What Was The Treaty Of 1677 And Why Was It Signed?

The conflicts between greedy Jamestown settlers and neighboring Native Americans eventually exploded to envelop all of Virginia, and many more Native American tribes. There was a seemingly perpetual cycle of violence: it began when English or European settlers encroached on Native American territory because they required new land for the most recent batch of settlers. Eventually, tensions between the Native Americans and settlers would grow and grow until blood was shed on both sides. And then the cycle ended with a treaty or some sort of deal to draw the boundary lines. 

The cycle inevitably began again — because settlers wanted more land. It always began with the settlers.

Unfortunately, when Native Americans had issues with these settlers, they couldn’t just have a sit-down with Nagel Rice LLP and chat about how best to press criminal charges against the obviously unlawful actions that had been perpetrated against them. Life didn’t work that way!

One such treaty was signed between King Charles II and numerous representatives of tribes like the Appomattoc, Monacan, Meherrin, Nansemond, Nanzatico, and Nottoway.  It was called the Treaty of 1677. Others knew it as the Treaty of Middle Plantation or, simpler, the Treaty Between Virginia And The Indians.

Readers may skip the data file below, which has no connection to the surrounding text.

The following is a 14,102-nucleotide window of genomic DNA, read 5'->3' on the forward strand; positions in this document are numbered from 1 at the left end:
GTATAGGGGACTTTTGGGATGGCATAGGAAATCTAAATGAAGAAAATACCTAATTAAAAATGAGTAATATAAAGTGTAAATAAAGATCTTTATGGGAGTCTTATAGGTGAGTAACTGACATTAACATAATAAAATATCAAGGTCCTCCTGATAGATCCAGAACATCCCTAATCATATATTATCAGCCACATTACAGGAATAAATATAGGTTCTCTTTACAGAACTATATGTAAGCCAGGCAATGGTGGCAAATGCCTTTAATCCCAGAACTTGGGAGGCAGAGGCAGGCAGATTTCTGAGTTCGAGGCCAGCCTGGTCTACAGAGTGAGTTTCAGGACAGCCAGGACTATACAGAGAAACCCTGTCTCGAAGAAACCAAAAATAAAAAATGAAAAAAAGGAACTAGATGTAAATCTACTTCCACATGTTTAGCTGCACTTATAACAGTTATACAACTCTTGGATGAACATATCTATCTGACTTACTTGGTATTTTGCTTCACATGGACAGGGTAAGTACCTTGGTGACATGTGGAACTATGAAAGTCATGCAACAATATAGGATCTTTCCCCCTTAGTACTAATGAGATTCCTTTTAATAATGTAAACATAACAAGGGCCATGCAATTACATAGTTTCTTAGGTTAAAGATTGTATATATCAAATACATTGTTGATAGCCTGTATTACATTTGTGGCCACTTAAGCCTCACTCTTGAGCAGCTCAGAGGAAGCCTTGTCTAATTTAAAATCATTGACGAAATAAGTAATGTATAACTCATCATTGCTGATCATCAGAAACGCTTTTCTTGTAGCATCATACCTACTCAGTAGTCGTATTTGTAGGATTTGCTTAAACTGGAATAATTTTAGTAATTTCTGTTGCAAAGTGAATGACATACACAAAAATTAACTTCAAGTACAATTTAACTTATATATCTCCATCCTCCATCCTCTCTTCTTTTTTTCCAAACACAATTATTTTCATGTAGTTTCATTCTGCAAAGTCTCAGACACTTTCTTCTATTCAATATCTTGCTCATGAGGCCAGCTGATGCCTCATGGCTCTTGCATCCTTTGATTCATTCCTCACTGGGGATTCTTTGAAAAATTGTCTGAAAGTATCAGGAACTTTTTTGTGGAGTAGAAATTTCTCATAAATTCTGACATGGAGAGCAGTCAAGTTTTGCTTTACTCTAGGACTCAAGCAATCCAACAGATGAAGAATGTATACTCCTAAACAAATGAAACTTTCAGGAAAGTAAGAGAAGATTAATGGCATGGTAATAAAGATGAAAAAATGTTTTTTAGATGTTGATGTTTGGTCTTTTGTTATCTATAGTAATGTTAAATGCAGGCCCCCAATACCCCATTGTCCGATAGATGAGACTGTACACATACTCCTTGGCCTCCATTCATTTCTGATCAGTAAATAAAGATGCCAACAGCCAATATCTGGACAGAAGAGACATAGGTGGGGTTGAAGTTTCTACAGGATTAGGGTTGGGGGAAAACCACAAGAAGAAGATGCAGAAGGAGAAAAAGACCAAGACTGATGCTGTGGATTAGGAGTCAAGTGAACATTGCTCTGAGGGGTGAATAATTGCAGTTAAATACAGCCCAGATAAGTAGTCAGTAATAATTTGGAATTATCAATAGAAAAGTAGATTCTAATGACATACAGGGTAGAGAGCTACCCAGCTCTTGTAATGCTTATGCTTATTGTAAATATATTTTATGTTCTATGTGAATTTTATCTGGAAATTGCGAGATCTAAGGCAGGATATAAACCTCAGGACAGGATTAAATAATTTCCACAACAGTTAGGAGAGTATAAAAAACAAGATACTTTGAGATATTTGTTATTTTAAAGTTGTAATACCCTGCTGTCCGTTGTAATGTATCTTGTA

It was signed as a way to end conflict, like all the others, but likely went further than most preceding treaties had done. However, in truth this just left the treaty with more room to fail. The Treaty of 1677 forced the Native American tribes to become tributaries to the English Crown, which essentially provided them with a number of “rights” so long as they paid taxes and remained obedient. The treaty left them their territories, drew up fresh boundaries, provided them with the right to hunt or fish on their land, the right to bear arms, and several other rights afforded to all other colonists.

Article I said, “That the respective Indian Kings and Queens do from henceforth acknowledge to have their immediate Dependency on, and own all Subjection to the Great King of England, our now Dread Sovereign, His Heirs and Successors, when they pay their Tribute to His Majesties Governour for the time being.”

There were also very technical rules that both sides were meant to have followed (but didn’t, of course): “It is hereby Concluded and Established, That no English shall Seat or Plant nearer than Three miles of any Indian Town; and whosoever hath made, or shall make an Incroachment upon their Lands, shall be removed from thence, and proceeded against as by the former Peace made, when the Honourable Colonel Francis Morison was Governour, and the Act of Assembly grounded thereupon, is Provided and Enacted.”

Native American witnesses include: Queen Pamunkey; her son, Captain John West; King of the Notowayes; King Peracuta of the Appomattux; Queen of Wayonaoake; King of the Nanzem’d; King Pattanochus of the Nansatiocoes; King Shurenough of the Manakins, King Mastegonoe of the Sappones; Chief Tachapoake of the Sappones, Chief Vnuntsquero of the Maherians; and Chief Horehonnah of the Maherians.